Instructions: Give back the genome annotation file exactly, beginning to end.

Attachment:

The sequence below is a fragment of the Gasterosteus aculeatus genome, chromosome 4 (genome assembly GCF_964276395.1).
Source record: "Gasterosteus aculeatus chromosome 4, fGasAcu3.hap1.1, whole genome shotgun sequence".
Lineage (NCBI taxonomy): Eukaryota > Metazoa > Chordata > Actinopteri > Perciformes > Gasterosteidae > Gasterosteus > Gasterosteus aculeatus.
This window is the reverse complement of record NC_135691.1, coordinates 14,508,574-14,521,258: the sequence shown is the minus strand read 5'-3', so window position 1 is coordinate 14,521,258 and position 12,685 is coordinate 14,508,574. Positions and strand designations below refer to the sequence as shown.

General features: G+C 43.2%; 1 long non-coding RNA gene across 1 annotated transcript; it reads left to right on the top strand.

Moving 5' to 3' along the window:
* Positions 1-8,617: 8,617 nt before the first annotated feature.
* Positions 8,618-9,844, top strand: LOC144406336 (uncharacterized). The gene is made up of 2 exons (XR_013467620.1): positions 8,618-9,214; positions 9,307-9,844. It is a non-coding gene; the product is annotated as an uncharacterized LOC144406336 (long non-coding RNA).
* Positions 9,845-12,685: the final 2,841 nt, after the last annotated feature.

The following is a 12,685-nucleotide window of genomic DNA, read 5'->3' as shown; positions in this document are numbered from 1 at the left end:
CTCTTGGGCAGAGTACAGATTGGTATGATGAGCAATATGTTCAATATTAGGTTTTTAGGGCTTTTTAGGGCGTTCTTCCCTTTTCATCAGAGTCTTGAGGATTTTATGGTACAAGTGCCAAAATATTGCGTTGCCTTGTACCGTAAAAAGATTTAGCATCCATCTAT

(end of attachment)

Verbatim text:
The sequence below is a fragment of the Gasterosteus aculeatus genome, chromosome 4 (genome assembly GCF_964276395.1).
Source record: "Gasterosteus aculeatus chromosome 4, fGasAcu3.hap1.1, whole genome shotgun sequence".
Lineage (NCBI taxonomy): Eukaryota > Metazoa > Chordata > Actinopteri > Perciformes > Gasterosteidae > Gasterosteus > Gasterosteus aculeatus.
This window is the reverse complement of record NC_135691.1, coordinates 14,508,574-14,521,258: the sequence shown is the minus strand read 5'-3', so window position 1 is coordinate 14,521,258 and position 12,685 is coordinate 14,508,574. Positions and strand designations below refer to the sequence as shown.

General features: G+C 43.2%; 1 long non-coding RNA gene across 1 annotated transcript; it reads left to right on the top strand.

Moving 5' to 3' along the window:
* Positions 1-8,617: 8,617 nt before the first annotated feature.
* Positions 8,618-9,844, top strand: LOC144406336 (uncharacterized). The gene is made up of 2 exons (XR_013467620.1): positions 8,618-9,214; positions 9,307-9,844. It is a non-coding gene; the product is annotated as an uncharacterized LOC144406336 (long non-coding RNA).
* Positions 9,845-12,685: the final 2,841 nt, after the last annotated feature.

The following is a 12,685-nucleotide window of genomic DNA, read 5'->3' as shown; positions in this document are numbered from 1 at the left end:
CTCTTGGGCAGAGTACAGATTGGTATGATGAGCAATATGTTCAATATTAGGTTTTTAGGGCTTTTTAGGGCGTTCTTCCCTTTTCATCAGAGTCTTGAGGATTTTATGGTACAAGTGCCAAAATATTGCGTTGCCTTGTACCGTAAAAAGATTTAGCATCCATCTAT